Commit 5618278f authored by Eckhart Arnold's avatar Eckhart Arnold
Browse files

- StepByStepGuide extended

parent 465a0d21
......@@ -303,7 +303,11 @@ follow. Since this is true only for the end of file, the parser looking for
EOF will only match if the very end of the file has been reached.
Now, what would be the easiest way to allow our sequence of words to be ended
like a real sentence with a dot "."? As always when defining grammars on can think of different choice to implement this requirement in our grammar. One possible solution is to add a dot-literal before the "§EOF"-component at the end of the definition of the "document"-rule. So let's do that. Change the line where the "document"-rule is defined to::
like a real sentence with a dot "."? As always when defining grammars on can
think of different choice to implement this requirement in our grammar. One
possible solution is to add a dot-literal before the "§EOF"-component at the
end of the definition of the "document"-rule. So let's do that. Change the
line where the "document"-rule is defined to::
document = ~ { WORD } "." §EOF
......@@ -316,11 +320,14 @@ again::
$ python tst_poetry_grammar.py
But what is that? A whole lot of errormessages? Well, this it not surprising,
because we change the grammar, some of our old test-cases fail with the new grammar. So we will have to update our test-cases wird. (Actually, the
grammar get's compiles never the less and we could just ignore the test failures and carry on with compiling our "example.dsl"-file again. But, for this time, we'll follow good practice and adjust the test cases. So open the
test that failed, "grammar_tests/02_test_document.ini", in the editor and
add full stops at the end of the "match"-cases and remove the full stop
at the end of the "fail"-case::
because we change the grammar, some of our old test-cases fail with the new
grammar. So we will have to update our test-cases wird. (Actually, the grammar
get's compiles never the less and we could just ignore the test failures and
carry on with compiling our "example.dsl"-file again. But, for this time,
we'll follow good practice and adjust the test cases. So open the test that
failed, "grammar_tests/02_test_document.ini", in the editor and add full stops
at the end of the "match"-cases and remove the full stop at the end of the
"fail"-case::
[match:document]
M1: """This is a sequence of words
......@@ -343,7 +350,8 @@ possible. (Beware, however, that the names for match-test different from the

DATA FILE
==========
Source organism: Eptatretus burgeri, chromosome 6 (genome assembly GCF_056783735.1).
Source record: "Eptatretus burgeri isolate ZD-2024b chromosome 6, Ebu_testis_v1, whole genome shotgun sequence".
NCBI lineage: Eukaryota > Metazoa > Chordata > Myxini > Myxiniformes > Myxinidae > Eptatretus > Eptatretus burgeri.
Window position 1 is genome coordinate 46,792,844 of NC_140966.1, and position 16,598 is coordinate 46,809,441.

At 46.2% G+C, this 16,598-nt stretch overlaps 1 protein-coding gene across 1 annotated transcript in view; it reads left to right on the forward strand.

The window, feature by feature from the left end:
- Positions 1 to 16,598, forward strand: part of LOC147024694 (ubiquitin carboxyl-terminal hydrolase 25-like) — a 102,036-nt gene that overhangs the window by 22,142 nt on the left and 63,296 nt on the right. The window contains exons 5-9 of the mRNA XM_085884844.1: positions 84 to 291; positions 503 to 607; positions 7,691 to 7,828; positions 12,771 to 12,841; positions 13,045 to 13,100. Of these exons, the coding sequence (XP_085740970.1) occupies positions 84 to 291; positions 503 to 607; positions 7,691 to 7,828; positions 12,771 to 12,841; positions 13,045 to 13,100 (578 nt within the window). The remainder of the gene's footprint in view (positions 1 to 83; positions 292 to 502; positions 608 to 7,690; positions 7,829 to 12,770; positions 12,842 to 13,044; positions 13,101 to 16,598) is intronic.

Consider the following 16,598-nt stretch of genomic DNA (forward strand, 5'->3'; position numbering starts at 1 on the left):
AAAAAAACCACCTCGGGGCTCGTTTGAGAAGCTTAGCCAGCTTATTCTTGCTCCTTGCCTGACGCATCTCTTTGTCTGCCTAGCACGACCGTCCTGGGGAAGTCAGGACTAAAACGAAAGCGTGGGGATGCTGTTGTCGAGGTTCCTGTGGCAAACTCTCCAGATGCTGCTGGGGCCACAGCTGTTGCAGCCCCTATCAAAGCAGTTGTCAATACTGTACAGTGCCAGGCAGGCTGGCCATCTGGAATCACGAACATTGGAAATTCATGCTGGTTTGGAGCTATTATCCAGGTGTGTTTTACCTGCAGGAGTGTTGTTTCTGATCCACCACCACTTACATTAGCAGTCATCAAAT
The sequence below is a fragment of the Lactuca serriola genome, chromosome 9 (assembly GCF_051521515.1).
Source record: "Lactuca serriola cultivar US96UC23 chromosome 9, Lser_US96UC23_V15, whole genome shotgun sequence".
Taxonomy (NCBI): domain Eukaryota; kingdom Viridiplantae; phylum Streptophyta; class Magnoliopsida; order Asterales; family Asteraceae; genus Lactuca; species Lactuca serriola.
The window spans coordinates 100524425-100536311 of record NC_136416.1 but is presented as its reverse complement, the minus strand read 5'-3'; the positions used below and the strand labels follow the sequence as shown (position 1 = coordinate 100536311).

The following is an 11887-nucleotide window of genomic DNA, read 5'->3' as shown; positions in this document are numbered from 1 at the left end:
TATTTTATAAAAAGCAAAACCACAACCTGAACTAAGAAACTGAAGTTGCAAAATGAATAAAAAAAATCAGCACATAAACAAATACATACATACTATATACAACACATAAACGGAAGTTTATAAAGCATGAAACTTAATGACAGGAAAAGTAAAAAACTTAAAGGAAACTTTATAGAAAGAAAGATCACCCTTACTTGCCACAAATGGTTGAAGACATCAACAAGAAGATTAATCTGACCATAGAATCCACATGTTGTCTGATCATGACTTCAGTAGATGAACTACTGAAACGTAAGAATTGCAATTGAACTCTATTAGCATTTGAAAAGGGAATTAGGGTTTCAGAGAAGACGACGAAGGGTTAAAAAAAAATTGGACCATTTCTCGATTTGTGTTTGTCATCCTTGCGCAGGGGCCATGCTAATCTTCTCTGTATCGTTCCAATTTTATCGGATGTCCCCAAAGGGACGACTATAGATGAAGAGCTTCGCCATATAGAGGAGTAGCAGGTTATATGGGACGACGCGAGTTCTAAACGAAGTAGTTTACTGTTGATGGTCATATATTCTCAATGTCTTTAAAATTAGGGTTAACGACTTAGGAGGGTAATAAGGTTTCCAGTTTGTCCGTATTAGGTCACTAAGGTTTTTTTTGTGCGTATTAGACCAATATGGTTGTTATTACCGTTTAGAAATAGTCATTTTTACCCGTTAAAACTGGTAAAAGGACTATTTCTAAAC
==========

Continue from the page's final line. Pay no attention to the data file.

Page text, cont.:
names for the fail tests for the same rule!). Now, run the test-script again
and you'll see that no errors get reported any more.
Finally, we can recompile out "example.dsl"-file, and by its XML output we can tell that it worked::
Finally, we can recompile out "example.dsl"-file, and by its XML output we can
tell that it worked::
$ python poetryCompiler.py example.dsl
......@@ -363,7 +371,11 @@ file, let's call it "macbeth.dsl" and enter the following lines::
upon the stage and then is heard no more. It is a tale told by an idiot,
full of sound and fury, signifying nothing.
What have we got, there? We've got a paragraph that consists of several sentences each of which ends with a full stop. The sentences themselves can consist of different parts which a separated by a comma. If, so far, we have got a clear idea (in verbal terms) of the structure of texts in our DSL, we can now try to formulate this in the grammar.
What have we got, there? We've got a paragraph that consists of several
sentences each of which ends with a full stop. The sentences themselves can
consist of different parts which a separated by a comma. If, so far, we have
got a clear idea (in verbal terms) of the structure of texts in our DSL, we
can now try to formulate this in the grammar.
document = ~ { sentence } §EOF
sentence = part {"," part } "."
......@@ -371,9 +383,25 @@ What have we got, there? We've got a paragraph that consists of several sentence
WORD = /\w+/~ # something forgotten, here!
EOF = !/./
The most important new part is the grammar rule "sentence". It reads as this: A sentence is a part of a sentence potentially followed by a repeated sequence of a comma and another part of a sentence and ultimately ending with a full stop. (Understandable? If you have ever read Russell's "Introduction to Mathematical Philosophy" you will be used to this kind of prose. Other than that I find the formal definition easier to understand. However, for learning EBNF or any other formalism, it helps in the beginning to translate the meaning of its statements into plain old Englisch.)